Source: Morningstar Direct

Before evaluating Muddy Waters' charges, the biggest irritant I saw was that reported profit growth was nonexistent due to the rapid growth in equity-based compensation expenses for NQ's employees. I also had questions about its many different acquisitions executed throughout the years. In my professional opinion, I prefer growth-oriented companies that do not over-indulge in acquisitions and generate growth organically. Furthermore, I believe that there are potential risks involving acquisitions such as integration risk and potential for organizational cultural clashes between the acquirer and the acquired firm. Finally, I questioned how much of NQ Mobile's growth was due to organic business growth and how much was due to acquisitions.

NQ Mobile's shareholders should be pleased that four institutional investment management boutiques stepped up to acquire shares after Muddy Waters' released its accusations about the company. The four boutique managers that acquired shares in NQ Mobile after October 2013 include the following firms:

  1. Altimeter Capital Management (9.5M Class A Common Shares),
  2. Toro Investment Partners (7.6M Class A Common Shares),
  3. Oberweis Asset (increasing its position from 991K ADS shares to 1.8M ADS shares (9M Class A Common Shares) and,
  4. ChinaRock Capital Management (1.7M ADS shares (equivalent to 8.5M Class A Common Shares).
  5. In addition to the aforementioned boutique firms, mutual fund and bulge-bracket asset manager Columbia Management also acquired 421K ADS shares as of the end of October for its Emerging Markets mutual fund.

One concern I have with NQ Mobile is that it reacted the same way when responding to Muddy Waters that Sino-Forest did. Here are some examples of this:

  1. NQ Mobile denied Muddy Waters' claims and provided a "Table of Major Term Deposits" allegedly as evidence to show its current cash position is real and where its accounts were. Sino-Forest did the same thing as did Longtop Financial.
  2. Although NQ Mobile formed a special independent committee to investigate Muddy Waters' claims, so did Sino-Forest.
  3. Sino-Forest even released reports refuting Muddy Waters' allegations and so did NQ Mobile.
  4. Sino-Forest threatened to take legal action against Muddy Waters and NQ Mobile hinted at possible legal action against Muddy Waters.
  5. When accused of fraud, Sino-Forest's former Chairman and CEO Allen Chan would give interviews to various financial media outlets defending his company and claiming all allegations against them were false and NQ Mobile's Co-CEO Omar Khan has done the same thing with his company.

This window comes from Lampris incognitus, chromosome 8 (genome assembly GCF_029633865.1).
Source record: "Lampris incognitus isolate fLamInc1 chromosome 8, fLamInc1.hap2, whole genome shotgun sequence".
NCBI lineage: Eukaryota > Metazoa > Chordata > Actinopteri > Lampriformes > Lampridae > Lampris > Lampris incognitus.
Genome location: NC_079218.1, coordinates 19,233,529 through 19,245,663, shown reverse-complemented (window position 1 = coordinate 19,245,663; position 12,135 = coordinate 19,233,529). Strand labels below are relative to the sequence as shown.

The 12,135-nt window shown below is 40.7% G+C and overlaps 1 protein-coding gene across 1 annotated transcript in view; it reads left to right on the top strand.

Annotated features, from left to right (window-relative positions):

Muddy Waters Follows Up

On November 6, Muddy Waters published a follow up report on NQ Mobile. Muddy Waters reiterated its concerns that Yidatong was not located at any of the 10 addresses that it was registered at. Muddy Waters also reiterated the issues regarding Rong Xu's relationship with Yidatong and NQ Mobile. It also noted that Chinese news outlet iFeng concluded that DT is really controlled by NQ and Xu Rong is just a front, and that YDT's purported numbers do not tie.

On November 12, Muddy Waters published another follow up report in which it raised issues concerning NQ Mobile's Director of Capital Markets Matt Mathison, NQ Mobile's Co-CEO Omar Khan and NQ Mobile's involvement with convicted racketeer Anthony Sasso. I was originally attracted to NQ Mobile because of Matt Mathison's reputation as a fraud-busting watchdog. Unfortunately, Matt Mathison's hedge fund only had $10.4M in AUMs as of 2012 and five clients. Furthermore, Matt Mathison's reputation as a fraud-busting watchdog should have been attributed to J Capital Research (Pending:JCAP), which had a Chinese research joint venture with Matt Mathison's former employer Wedge Partners that dissolved in the middle of 2010. NQ Mobile's Co-CEO Omar Khan seemed to be in the dark when it came to discussing where NQ Mobile's largest geographic source of users is from. In addition, it was a surprise to see that Anthony Sasso served as the incorporation registration agent for NQ in America considering his past as a convicted racketeer.

Conclusion

In conclusion, NQ Mobile is definitely an enigma, wrapped inside a mystery, tucked inside a riddle, but perhaps there is a key. I like that NQ Mobile responded quickly to these accusations by denying them, hosting a conference call and issuing detailed itemization of its term deposits. However, I was worried that NQ Mobile followed the same strategy that bankrupt bust-out Sino-Forest followed. NQ Mobile announced it was offering $150M worth of five-year convertible bonds (4% interest and convertible at $25.61/American Depository Share) through Morgan Stanley and Deutsche Bank earlier this month. It would be interesting to see if NQ Mobile was able to dupe its underwriters. I believe that as of right now, investors should short or avoid NQ Mobile. While hearing about investment management boutiques investing their money in NQ Mobile sounds impressive, I did not forget that even John Paulson lost money on Sino-Forest.

Disclosure: I have no positions in any stocks mentioned, and no plans to initiate any positions within the next 72 hours. I wrote this article myself, and it expresses my own opinions. I am not receiving compensation for it (other than from Seeking Alpha). I have no business relationship with any company whose stock is mentioned in this article.

Source: Is NQ Mobile Too Good To Be True?